Not so fast!
The article makes it sound as if you'll be able to go to your local hardware store or home improvement centre next November and buy these things. Even though the article says they're going into production next year, I seriously doubt it. Five years from now is more likely. We've seen lots of pie-in-the-sky technologies touted in magazines in the last 40-50 years that NEVER made it to market, and many more that have taken a decade or more while mass production and reliability concerns were ironed out.
Electroluminescent film technology isn't new. It's been used for night lights and instrument panel backlighting since the the 1960s at least, although those early versions haven't been bright enough to use for general room lighting. They've all suffered from degradation in humid environments. Where they're theoretically supposed to last for 25 years or more, I've had to throw a number of electroluminescent lights away after 5-8 years as they turned black along the edges and the overall output of the lights decreased to the point where they weren't even good enough to use as a night light. It remains to be seen if that problem has been solved in this new, brighter version.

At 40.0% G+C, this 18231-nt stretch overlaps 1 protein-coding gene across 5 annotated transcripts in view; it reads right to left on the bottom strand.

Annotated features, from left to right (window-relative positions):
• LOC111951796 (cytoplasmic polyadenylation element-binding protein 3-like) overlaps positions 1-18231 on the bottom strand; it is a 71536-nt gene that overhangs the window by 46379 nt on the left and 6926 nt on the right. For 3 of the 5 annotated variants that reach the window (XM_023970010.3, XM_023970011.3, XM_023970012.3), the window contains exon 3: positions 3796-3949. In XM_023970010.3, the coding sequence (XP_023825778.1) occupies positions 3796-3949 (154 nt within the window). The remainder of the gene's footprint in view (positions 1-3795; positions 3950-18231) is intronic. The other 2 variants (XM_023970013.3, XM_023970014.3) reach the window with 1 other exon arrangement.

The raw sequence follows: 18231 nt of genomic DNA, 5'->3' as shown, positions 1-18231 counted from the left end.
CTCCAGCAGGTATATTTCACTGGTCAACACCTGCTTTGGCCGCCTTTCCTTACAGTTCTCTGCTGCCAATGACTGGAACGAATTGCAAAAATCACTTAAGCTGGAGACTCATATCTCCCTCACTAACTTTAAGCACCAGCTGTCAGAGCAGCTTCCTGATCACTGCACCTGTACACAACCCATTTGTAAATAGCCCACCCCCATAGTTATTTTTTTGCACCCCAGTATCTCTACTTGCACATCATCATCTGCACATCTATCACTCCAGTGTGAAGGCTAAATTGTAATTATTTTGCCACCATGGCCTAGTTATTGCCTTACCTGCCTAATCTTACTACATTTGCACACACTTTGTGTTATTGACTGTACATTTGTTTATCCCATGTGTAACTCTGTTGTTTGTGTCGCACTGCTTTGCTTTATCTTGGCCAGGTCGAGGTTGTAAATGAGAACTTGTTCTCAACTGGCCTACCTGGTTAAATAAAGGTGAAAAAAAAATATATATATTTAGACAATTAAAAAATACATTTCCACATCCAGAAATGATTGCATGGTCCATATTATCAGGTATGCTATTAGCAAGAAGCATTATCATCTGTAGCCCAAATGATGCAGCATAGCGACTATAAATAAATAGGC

The hum and flicker problem with fluorescent tubes was solved long ago with electronic ballasts that switch at 10 kHz, far too fast for the eye to see and using components that inherently don't vibrate and emit sound. A wide variety of phosphors are available that emit everything from natural daylight to incandescent light color temperatures. Even the latest LED lights can't compete with fluorescents in energy efficiency. I expect fluorescent lighting to be with us for a long time yet.
Finally, to replace fluorescents, these lights would have to put out 50 to 100 times more light per unit area. Fluorescent lighting, although uniform and shadow-free, is surprisingly DIM. I've suffered with eye problems for decades due to having worked in fluorescent-lit office environments, and by actual measurement found their light output to be about 1-2 percent that recommended in the Westinghouse Lighting Handbook for paperwork at a desk. That, more than their color or flicker, will cause eye fatigue and eventual eye damage.
I'll believe it when I see it and after I've had a chance to measure actual light output in a realistic application.